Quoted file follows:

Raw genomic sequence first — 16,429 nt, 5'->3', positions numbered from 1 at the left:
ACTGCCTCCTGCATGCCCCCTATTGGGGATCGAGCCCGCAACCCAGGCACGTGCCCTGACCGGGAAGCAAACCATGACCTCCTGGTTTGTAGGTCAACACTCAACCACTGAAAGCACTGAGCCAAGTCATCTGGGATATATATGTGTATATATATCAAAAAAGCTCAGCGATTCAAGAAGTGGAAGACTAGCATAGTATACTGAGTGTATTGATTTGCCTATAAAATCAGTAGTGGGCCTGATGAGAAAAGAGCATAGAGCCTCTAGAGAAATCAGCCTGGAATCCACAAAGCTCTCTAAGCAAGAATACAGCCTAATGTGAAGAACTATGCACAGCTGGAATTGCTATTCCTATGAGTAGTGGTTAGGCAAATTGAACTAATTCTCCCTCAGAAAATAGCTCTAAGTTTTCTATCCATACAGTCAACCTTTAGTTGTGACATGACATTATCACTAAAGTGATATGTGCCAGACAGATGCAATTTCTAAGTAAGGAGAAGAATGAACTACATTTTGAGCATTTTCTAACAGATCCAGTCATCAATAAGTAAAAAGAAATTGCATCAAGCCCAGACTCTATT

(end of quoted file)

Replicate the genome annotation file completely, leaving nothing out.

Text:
Raw genomic sequence first — 16,429 nt, 5'->3', positions numbered from 1 at the left:
ACTGCCTCCTGCATGCCCCCTATTGGGGATCGAGCCCGCAACCCAGGCACGTGCCCTGACCGGGAAGCAAACCATGACCTCCTGGTTTGTAGGTCAACACTCAACCACTGAAAGCACTGAGCCAAGTCATCTGGGATATATATGTGTATATATATCAAAAAAGCTCAGCGATTCAAGAAGTGGAAGACTAGCATAGTATACTGAGTGTATTGATTTGCCTATAAAATCAGTAGTGGGCCTGATGAGAAAAGAGCATAGAGCCTCTAGAGAAATCAGCCTGGAATCCACAAAGCTCTCTAAGCAAGAATACAGCCTAATGTGAAGAACTATGCACAGCTGGAATTGCTATTCCTATGAGTAGTGGTTAGGCAAATTGAACTAATTCTCCCTCAGAAAATAGCTCTAAGTTTTCTATCCATACAGTCAACCTTTAGTTGTGACATGACATTATCACTAAAGTGATATGTGCCAGACAGATGCAATTTCTAAGTAAGGAGAAGAATGAACTACATTTTGAGCATTTTCTAACAGATCCAGTCATCAATAAGTAAAAAGAAATTGCATCAAGCCCAGACTCTATT